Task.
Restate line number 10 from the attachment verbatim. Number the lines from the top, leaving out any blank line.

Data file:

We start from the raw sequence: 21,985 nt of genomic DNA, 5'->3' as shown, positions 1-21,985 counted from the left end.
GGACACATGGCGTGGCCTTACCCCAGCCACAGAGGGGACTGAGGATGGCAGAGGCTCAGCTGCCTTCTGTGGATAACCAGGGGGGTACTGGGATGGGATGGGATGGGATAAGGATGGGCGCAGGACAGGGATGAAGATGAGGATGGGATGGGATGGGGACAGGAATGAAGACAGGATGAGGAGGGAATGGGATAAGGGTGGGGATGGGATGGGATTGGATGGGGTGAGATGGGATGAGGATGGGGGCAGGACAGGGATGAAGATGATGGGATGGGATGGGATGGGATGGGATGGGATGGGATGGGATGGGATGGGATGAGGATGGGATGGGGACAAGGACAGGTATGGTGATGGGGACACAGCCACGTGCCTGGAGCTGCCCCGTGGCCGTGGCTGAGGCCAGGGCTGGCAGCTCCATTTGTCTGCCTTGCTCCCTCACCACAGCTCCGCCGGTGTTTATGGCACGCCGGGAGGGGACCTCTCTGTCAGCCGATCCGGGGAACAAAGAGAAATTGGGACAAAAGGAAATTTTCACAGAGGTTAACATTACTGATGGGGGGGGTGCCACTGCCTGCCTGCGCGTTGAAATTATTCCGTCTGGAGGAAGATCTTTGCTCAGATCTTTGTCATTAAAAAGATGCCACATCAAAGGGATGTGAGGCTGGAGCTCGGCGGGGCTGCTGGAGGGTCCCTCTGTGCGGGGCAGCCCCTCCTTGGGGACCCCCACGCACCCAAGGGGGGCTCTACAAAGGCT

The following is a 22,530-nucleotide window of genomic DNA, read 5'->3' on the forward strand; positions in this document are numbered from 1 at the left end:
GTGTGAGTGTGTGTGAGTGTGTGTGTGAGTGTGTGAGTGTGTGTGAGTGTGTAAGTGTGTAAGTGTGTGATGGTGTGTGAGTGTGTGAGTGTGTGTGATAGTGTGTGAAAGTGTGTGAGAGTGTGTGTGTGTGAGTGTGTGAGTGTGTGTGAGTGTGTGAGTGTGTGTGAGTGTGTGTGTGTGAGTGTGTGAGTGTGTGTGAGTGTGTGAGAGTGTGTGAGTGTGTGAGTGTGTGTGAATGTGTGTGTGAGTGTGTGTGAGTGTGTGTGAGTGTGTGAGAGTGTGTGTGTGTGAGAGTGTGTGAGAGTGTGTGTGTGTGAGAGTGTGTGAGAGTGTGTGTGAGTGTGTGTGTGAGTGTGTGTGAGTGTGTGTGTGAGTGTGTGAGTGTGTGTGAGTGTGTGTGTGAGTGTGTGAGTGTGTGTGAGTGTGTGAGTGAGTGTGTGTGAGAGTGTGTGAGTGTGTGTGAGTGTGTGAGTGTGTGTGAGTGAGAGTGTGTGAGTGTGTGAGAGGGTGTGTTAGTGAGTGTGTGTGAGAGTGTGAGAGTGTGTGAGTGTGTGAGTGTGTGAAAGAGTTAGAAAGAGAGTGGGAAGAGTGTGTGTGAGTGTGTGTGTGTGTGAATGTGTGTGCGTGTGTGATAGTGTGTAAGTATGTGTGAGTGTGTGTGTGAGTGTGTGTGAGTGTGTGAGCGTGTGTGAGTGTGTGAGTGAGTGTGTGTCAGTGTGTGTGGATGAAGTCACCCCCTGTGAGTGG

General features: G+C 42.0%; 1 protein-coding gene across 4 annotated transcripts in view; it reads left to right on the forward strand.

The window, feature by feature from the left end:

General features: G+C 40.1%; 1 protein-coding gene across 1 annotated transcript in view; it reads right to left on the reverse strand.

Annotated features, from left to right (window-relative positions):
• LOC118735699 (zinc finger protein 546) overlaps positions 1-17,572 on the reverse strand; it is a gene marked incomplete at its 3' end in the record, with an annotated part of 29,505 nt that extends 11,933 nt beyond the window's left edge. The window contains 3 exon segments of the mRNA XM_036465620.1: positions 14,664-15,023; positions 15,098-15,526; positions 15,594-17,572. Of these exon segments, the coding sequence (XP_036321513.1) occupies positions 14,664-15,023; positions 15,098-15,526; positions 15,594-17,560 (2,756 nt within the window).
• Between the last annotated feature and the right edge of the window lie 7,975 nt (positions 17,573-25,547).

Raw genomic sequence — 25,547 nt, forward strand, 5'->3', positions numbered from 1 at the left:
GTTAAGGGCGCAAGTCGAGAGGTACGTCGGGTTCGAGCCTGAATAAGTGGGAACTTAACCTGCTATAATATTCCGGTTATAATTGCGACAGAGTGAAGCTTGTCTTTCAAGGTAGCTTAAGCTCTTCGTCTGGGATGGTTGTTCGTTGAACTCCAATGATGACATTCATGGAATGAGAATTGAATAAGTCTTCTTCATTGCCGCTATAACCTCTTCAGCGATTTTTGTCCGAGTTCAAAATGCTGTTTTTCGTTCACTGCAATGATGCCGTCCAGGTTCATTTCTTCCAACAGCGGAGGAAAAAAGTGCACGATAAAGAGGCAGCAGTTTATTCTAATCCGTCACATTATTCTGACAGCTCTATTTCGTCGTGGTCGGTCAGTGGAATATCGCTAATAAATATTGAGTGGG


• Between the last annotated feature and the right edge of the window lie 7,975 nt (positions 17,573-25,547).